Voice of the Silence that when the serpent-fire reaches the centre between
the eyebrows and fully vivifies it, it confers the power of hearing the voice of
the Master – which means in this case the voice of the ego or higher self. le
reason for this statement is that when the pituitary body is brought into
working order it forms a perfect link with the astral vehicle, so that through
it all com­munications from within can be received.

It is not only this chakra; all the higher force-­centres
have presently to be awakened, and each must be made responsive to all kinds of
influences from the various astral sub-planes. This development will come to all
in due course, but most people cannot gain it during the present incarnation, if
it is the first in which they have begun to take these matters seriously in
main. Some Indians might succeed in doing so, as their bodies are by heredity
more adaptable than most others; but it is really for the majority the work of a
later Round altogether. The conquest of the serpent-­fire has to be repeated in
each incarnation, since the  vehicles are new each time, but after it has been
once thoroughly achieved these repetitions will be an easy matter. It must be
remembered that its action varies with different types of people; some, for
example, would see the higher self rather than hear its voice. Again, this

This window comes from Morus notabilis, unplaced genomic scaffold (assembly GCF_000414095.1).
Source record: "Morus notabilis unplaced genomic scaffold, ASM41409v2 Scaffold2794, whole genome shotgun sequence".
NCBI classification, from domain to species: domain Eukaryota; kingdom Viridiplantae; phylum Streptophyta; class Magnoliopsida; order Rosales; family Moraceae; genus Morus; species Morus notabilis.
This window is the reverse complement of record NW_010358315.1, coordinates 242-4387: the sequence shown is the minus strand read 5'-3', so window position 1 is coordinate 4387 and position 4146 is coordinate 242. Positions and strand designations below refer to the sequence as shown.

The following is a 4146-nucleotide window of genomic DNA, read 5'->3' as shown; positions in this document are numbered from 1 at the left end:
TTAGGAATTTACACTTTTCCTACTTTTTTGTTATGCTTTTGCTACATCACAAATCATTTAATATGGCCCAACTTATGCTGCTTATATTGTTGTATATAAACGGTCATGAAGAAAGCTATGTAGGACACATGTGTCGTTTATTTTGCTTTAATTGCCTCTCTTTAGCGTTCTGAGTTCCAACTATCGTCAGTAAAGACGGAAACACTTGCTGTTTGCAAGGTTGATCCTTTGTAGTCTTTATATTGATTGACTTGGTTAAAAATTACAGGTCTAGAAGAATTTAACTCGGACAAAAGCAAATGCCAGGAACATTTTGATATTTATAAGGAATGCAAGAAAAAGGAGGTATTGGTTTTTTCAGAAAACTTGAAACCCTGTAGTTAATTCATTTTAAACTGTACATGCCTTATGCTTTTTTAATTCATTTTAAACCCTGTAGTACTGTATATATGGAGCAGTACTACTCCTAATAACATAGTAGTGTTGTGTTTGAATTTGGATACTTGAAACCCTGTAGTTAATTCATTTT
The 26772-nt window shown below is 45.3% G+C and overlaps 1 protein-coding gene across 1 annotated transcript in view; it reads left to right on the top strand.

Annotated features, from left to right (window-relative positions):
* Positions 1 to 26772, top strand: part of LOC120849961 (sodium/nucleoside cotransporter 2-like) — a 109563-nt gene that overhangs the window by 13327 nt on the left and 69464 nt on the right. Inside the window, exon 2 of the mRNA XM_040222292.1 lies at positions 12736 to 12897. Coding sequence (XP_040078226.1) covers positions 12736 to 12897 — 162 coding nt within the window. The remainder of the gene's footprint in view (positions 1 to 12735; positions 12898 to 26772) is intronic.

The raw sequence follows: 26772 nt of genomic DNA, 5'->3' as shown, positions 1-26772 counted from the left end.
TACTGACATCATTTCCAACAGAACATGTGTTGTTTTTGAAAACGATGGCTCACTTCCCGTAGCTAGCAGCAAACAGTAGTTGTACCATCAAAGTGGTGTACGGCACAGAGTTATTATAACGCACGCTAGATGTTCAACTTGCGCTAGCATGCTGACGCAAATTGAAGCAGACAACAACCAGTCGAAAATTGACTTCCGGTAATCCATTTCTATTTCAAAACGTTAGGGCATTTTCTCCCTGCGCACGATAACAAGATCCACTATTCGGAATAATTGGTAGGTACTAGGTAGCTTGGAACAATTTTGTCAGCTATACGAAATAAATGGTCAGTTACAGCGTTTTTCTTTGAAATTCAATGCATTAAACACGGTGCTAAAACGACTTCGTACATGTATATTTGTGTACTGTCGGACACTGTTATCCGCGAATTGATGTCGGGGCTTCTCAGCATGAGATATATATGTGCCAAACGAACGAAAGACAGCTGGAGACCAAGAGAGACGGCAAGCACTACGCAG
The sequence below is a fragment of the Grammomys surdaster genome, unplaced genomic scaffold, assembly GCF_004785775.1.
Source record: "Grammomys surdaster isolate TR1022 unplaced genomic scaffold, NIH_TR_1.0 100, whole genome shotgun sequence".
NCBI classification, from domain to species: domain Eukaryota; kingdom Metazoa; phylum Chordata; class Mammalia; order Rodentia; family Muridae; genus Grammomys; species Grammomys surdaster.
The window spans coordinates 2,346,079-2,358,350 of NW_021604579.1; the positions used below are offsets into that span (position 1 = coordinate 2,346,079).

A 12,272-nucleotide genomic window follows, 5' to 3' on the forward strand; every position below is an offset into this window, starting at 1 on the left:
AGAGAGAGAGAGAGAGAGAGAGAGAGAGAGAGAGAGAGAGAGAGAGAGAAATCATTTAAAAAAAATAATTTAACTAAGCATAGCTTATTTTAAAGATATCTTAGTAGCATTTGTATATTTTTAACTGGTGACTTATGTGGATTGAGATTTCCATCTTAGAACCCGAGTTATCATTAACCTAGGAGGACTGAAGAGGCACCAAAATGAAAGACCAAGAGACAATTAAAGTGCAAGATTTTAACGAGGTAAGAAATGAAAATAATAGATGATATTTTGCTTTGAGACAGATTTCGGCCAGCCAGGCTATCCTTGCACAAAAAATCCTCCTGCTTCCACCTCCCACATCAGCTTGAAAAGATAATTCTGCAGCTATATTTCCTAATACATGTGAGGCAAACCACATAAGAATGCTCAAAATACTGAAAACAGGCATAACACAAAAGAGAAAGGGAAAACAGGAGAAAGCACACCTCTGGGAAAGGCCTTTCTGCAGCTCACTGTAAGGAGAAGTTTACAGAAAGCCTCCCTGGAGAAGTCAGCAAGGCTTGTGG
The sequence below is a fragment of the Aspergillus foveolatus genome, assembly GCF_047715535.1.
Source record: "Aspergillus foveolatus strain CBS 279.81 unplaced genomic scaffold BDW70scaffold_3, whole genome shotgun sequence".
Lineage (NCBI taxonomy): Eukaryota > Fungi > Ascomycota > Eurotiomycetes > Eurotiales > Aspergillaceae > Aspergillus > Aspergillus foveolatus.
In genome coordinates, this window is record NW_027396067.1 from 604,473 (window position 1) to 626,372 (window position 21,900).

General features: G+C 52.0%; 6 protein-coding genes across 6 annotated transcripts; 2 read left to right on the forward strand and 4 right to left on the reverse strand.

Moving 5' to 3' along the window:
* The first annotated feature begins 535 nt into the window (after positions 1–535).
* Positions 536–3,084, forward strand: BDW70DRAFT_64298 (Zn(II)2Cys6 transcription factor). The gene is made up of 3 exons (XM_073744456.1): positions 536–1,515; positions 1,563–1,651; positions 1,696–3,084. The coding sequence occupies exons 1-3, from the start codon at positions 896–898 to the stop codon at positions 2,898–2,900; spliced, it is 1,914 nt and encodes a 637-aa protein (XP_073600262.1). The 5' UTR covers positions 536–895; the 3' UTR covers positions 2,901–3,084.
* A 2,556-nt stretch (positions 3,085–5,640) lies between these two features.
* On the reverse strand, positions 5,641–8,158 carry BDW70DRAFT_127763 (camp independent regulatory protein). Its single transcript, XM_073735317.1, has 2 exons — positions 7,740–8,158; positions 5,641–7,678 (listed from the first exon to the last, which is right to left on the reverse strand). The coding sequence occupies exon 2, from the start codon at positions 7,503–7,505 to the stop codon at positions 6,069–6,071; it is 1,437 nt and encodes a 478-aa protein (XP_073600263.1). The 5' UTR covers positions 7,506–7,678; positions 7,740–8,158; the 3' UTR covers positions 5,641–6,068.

connection with the higher has many stages; for the personality it means the
influence of the ego, but for the ego himself it means the power of the Monad,
and for the Monad in turn it means to become a conscious expression of the
Logos.

PERSONAL EXPERIENCE

It may be of use if I mention my own experience in this
matière. In the earlier part of my residence in India forty-two years ago I made
no effort to rouse the fire – not indeed knowing very much about it, and having
the opinion that, in order to do anything with it, it was necessary to be born
with a specially psychic body, which I did not possess. But one day one of the
Masters made a suggestion to me with regard to a certain kind of meditation
which would evoke this force. Naturally I at once put the sug­gestion into
practice, and in course of time was suc­cessful. I have no doubt, however, that
He watched the experiment, and would have checked me if it had become dangerous.
I am told that there are Indian ascetics who teach this to their pupils, of
course keeping them under careful supervision during the process. But I do not
myself know of any such, nor should I have confidence in them unless they were
specially recommended by some one whom I knew to be possessed of real knowledge.

People often ask me what I advise them to do with regard to
the arousing of this force. I advise them to do exactly what I myself did. je
recommend  them to throw themselves into Theosophical work and wait until they
receive a definite command from some Master who will undertake to superintend
their psychic development, continuing in the meantime all the ordinary exercises